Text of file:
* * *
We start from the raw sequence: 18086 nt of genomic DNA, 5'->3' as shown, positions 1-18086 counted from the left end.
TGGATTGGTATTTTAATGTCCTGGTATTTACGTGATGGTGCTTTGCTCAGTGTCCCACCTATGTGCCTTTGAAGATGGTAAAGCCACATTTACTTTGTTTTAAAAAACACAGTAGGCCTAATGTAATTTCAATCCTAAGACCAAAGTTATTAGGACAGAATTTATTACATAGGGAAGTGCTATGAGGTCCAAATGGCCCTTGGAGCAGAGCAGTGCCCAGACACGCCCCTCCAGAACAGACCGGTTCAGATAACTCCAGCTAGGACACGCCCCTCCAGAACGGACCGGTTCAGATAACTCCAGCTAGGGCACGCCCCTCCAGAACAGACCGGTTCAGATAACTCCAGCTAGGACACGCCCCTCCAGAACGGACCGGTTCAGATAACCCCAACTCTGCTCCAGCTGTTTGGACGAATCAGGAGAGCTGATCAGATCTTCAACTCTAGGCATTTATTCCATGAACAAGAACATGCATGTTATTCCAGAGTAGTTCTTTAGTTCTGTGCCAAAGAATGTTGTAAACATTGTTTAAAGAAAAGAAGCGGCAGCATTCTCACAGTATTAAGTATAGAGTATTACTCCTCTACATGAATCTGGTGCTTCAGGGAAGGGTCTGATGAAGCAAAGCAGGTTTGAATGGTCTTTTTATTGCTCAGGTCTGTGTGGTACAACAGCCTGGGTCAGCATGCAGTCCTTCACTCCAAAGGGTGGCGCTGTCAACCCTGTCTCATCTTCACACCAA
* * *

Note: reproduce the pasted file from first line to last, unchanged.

We start from the raw sequence: 18086 nt of genomic DNA, 5'->3' as shown, positions 1-18086 counted from the left end.
TGGATTGGTATTTTAATGTCCTGGTATTTACGTGATGGTGCTTTGCTCAGTGTCCCACCTATGTGCCTTTGAAGATGGTAAAGCCACATTTACTTTGTTTTAAAAAACACAGTAGGCCTAATGTAATTTCAATCCTAAGACCAAAGTTATTAGGACAGAATTTATTACATAGGGAAGTGCTATGAGGTCCAAATGGCCCTTGGAGCAGAGCAGTGCCCAGACACGCCCCTCCAGAACAGACCGGTTCAGATAACTCCAGCTAGGACACGCCCCTCCAGAACGGACCGGTTCAGATAACTCCAGCTAGGGCACGCCCCTCCAGAACAGACCGGTTCAGATAACTCCAGCTAGGACACGCCCCTCCAGAACGGACCGGTTCAGATAACCCCAACTCTGCTCCAGCTGTTTGGACGAATCAGGAGAGCTGATCAGATCTTCAACTCTAGGCATTTATTCCATGAACAAGAACATGCATGTTATTCCAGAGTAGTTCTTTAGTTCTGTGCCAAAGAATGTTGTAAACATTGTTTAAAGAAAAGAAGCGGCAGCATTCTCACAGTATTAAGTATAGAGTATTACTCCTCTACATGAATCTGGTGCTTCAGGGAAGGGTCTGATGAAGCAAAGCAGGTTTGAATGGTCTTTTTATTGCTCAGGTCTGTGTGGTACAACAGCCTGGGTCAGCATGCAGTCCTTCACTCCAAAGGGTGGCGCTGTCAACCCTGTCTCATCTTCACACCAA